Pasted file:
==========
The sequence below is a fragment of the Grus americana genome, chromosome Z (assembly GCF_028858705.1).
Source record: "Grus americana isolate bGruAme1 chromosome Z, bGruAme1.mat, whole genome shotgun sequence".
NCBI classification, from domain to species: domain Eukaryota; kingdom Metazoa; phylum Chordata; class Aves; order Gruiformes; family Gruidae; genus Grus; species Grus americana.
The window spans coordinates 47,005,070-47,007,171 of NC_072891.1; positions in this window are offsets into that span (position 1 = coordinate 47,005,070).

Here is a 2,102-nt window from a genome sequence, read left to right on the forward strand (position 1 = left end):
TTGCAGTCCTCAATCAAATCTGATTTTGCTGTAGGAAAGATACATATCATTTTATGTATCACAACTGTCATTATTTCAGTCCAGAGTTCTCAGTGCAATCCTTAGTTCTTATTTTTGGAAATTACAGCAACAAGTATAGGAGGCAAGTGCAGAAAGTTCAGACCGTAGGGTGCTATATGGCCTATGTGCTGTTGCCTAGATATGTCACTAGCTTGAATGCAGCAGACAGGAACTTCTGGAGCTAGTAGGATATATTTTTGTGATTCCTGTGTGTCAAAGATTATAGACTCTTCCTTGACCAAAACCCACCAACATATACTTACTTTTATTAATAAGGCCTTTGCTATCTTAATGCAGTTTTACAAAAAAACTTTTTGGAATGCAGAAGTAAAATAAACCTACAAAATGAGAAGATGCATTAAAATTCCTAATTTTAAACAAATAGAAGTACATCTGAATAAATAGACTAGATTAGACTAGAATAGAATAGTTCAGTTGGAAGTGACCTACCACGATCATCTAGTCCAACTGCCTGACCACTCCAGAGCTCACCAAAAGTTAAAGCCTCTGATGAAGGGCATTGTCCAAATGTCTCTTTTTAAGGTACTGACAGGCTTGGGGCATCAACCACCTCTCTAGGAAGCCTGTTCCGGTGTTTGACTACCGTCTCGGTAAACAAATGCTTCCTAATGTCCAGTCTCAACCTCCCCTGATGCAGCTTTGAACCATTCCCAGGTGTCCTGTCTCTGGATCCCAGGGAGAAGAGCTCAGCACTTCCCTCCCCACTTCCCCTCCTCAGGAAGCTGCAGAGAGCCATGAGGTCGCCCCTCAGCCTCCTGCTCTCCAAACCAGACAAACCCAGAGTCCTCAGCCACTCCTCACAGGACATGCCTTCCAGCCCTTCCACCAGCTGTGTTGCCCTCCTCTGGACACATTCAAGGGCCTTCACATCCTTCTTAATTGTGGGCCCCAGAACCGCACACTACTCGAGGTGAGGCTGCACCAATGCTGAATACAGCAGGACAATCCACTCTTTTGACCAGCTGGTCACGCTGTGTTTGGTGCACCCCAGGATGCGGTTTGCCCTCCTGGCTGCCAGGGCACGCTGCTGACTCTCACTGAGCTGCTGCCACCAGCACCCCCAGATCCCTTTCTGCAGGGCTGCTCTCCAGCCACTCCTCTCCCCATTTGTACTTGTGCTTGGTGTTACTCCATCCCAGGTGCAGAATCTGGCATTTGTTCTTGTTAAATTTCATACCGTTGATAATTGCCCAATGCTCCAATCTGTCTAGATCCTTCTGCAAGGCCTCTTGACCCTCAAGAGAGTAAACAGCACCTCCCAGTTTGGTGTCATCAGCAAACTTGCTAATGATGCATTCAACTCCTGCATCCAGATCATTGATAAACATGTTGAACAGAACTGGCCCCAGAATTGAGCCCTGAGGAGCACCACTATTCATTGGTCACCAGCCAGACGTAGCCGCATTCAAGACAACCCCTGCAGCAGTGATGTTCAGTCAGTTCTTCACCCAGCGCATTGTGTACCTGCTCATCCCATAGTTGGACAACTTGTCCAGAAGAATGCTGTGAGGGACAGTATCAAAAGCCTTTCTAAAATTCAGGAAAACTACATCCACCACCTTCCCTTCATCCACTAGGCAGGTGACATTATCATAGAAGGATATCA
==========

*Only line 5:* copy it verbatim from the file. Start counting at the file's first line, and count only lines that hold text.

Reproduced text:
Here is a 2,102-nt window from a genome sequence, read left to right on the forward strand (position 1 = left end):